One sunny morning in September 1993 I sat on the White House lawn, watching bemused as American political notables lined up for a “grip and grin” photo with Yasir Arafat and Yitzhak Rabin. For twenty-five years previously–and until just days before that morning’s signing of the Oslo Accord–Arafat’s Palestine Liberation Organization had been judged by the US government to be a “foreign terrorist organization.” On Capitol Hill and in most of the mainstream media, the excoriation of Arafat and the PLO had been long-lasting and virulent. But now, here were scores of Congressional leaders and media bigwigs lining up to be part of the new pro-Oslo zeitgeist.
What made the difference was that the Israeli government had shifted its stance. When that shift was made public, virtually the entire US political class turned on a dime. Today two very significant forces in the Middle East–Hamas in Palestine and Hezbollah in Lebanon–are in nearly the same position the PLO was locked into before the early 1990s. Indeed, this time the United States is more directly participating in hostile actions against the current “untouchables” than it ever was against the pre-Oslo PLO. After Hamas won the Palestinian parliamentary elections in January 2006, the Bush Administration orchestrated a harsh boycott of the new Hamas-led government, which left Washington’s “pro-democracy” stance in the Middle East in tatters. Then in summer 2006, when Israeli airplanes and artillery were trying to wipe Hezbollah–and much of Lebanon’s national infrastructure–off the map, Secretary of State Condoleezza Rice worked overtime to prevent the Security Council from calling a cease-fire.
Our country’s diplomacy has been held hostage to Israel’s preference to fight rather than engage with these two significant movements. But the United States has its own extremely pressing interests in the Middle East. Key among these are the need to find a way to withdraw from Iraq and radically de-escalate tensions with Iran in order to minimize US losses and lethal disorder in the region. There are many close links between the Persian Gulf and the Arab-Israeli theater. As the Baker-Hamilton report of last year rightly noted, if Washington wants to avoid catastrophe in Iraq, it must be prepared to undertake a vigorous and effective push for Israeli-Palestinian peace. Recently, the Bush Administration has attempted to look as if it is doing something on this issue. Bush and Rice are trying to organize a November summit in Annapolis to be attended by Palestinian Authority President Mahmoud Abbas and Israeli Prime Minister Ehud Olmert. The Administration is also hoping for high-level representation from the Arab states, especially Saudi Arabia. But Washington has deliberately excluded Hamas. Indeed, the current moves are intended to weaken Hamas, which is often portrayed as merely a tool of an irredeemably hostile Iran.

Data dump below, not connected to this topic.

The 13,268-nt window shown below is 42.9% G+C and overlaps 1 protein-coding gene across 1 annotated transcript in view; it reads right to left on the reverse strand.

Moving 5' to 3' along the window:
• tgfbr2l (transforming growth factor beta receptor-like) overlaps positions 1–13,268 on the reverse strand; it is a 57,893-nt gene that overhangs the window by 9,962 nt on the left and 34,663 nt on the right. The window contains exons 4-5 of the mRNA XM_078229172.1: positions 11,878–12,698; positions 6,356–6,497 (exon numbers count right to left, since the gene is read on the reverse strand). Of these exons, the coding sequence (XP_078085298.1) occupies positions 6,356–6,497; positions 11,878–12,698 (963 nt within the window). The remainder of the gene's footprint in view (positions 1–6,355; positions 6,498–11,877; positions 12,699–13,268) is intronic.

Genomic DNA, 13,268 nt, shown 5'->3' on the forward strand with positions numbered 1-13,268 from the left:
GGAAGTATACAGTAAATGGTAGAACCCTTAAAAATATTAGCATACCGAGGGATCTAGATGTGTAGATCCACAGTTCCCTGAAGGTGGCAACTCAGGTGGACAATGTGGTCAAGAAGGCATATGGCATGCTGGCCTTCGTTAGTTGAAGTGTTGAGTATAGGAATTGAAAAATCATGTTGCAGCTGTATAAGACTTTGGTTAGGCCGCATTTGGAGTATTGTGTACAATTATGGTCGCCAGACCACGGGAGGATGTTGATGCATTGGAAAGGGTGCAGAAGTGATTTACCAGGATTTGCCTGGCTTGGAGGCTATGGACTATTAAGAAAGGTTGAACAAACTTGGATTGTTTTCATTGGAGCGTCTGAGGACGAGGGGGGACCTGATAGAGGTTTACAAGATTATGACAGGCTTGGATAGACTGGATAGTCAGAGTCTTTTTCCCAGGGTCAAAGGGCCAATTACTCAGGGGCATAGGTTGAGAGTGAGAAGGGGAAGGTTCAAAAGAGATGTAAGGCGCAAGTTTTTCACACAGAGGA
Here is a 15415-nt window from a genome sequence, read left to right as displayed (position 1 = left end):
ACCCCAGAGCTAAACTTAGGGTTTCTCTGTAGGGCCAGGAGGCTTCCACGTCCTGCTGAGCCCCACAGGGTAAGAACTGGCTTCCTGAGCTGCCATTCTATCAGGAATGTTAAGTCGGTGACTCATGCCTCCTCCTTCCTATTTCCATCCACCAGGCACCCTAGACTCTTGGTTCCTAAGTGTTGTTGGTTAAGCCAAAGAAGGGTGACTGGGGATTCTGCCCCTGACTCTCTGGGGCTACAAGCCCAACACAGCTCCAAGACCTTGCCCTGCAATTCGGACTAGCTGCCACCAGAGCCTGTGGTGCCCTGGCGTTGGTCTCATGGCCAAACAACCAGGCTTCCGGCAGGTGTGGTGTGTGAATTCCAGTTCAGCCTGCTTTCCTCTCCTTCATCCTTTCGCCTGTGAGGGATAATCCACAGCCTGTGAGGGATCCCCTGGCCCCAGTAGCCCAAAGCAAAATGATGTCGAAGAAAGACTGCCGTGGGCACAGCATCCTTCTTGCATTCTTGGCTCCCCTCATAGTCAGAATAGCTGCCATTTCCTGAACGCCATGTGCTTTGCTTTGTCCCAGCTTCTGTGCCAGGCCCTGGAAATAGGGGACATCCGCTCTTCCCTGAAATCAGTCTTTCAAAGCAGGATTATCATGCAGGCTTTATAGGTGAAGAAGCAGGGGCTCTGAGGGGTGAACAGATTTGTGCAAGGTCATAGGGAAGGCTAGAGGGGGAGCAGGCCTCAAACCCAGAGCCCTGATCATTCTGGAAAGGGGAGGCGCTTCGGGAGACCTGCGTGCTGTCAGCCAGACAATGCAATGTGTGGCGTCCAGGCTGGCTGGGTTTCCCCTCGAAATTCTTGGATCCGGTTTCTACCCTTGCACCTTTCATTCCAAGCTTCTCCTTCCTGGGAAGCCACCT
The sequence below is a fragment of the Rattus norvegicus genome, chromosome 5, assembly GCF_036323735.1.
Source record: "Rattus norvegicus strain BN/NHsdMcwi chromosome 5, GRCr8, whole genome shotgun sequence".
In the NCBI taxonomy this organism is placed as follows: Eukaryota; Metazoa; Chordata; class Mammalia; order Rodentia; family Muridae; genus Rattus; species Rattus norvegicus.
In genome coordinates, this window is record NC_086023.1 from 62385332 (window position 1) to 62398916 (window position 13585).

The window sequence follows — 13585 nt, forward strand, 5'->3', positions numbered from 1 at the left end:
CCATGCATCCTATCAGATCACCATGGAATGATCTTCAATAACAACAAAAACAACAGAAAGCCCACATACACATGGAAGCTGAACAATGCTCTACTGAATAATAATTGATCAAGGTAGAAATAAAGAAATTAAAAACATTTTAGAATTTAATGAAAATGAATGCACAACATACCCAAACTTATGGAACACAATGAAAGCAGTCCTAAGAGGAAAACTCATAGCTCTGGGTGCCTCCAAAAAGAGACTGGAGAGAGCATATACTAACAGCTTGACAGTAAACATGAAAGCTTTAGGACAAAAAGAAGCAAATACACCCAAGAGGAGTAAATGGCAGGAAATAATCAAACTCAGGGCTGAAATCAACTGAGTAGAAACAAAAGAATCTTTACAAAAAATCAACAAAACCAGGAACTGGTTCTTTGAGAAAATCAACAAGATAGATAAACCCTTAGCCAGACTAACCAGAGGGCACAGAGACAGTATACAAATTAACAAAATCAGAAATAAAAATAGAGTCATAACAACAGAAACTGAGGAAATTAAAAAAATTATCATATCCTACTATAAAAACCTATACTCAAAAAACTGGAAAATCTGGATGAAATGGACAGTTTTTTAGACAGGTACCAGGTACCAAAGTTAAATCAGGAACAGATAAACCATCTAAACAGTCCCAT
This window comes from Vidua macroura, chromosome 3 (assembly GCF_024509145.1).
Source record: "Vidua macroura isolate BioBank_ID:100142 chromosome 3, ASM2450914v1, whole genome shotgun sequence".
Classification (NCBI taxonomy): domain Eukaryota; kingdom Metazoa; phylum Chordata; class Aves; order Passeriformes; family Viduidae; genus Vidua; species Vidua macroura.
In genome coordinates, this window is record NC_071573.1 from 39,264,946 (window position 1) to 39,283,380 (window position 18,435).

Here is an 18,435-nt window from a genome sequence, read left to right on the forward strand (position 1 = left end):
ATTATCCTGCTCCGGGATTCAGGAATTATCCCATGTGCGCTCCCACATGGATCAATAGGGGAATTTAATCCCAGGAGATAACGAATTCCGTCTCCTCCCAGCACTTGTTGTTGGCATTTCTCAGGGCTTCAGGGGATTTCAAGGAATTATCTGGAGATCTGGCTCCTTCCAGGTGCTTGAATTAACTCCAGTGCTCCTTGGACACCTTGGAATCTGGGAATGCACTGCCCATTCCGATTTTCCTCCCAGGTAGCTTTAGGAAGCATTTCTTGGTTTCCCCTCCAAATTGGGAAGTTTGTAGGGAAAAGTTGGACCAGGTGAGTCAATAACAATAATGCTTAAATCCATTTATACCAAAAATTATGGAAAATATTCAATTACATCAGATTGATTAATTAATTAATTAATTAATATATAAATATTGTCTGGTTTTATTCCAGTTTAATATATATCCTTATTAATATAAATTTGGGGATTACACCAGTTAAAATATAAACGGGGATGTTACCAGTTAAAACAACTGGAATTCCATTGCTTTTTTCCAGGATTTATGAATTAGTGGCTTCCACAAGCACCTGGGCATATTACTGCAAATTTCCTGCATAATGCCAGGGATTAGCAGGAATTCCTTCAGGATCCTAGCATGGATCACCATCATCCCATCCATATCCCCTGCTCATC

Hamas and Hezbollah have both been on the State Department’s list of terrorist organizations for many years. After 9/11, that designation became even more constricting as the Administration threw huge new resources into attacking the financing and propaganda/information mechanisms of a range of Islamist groups it had designated as targets in the “war on terror.” The launching of this new concept completely blurred the distinction between those groups that, like Al Qaeda, aptly fit the description of “rootless cosmopolitans” and those that, like Hamas and Hezbollah, are deeply rooted within stable national communities to which they provide real services and to which they hold themselves accountable.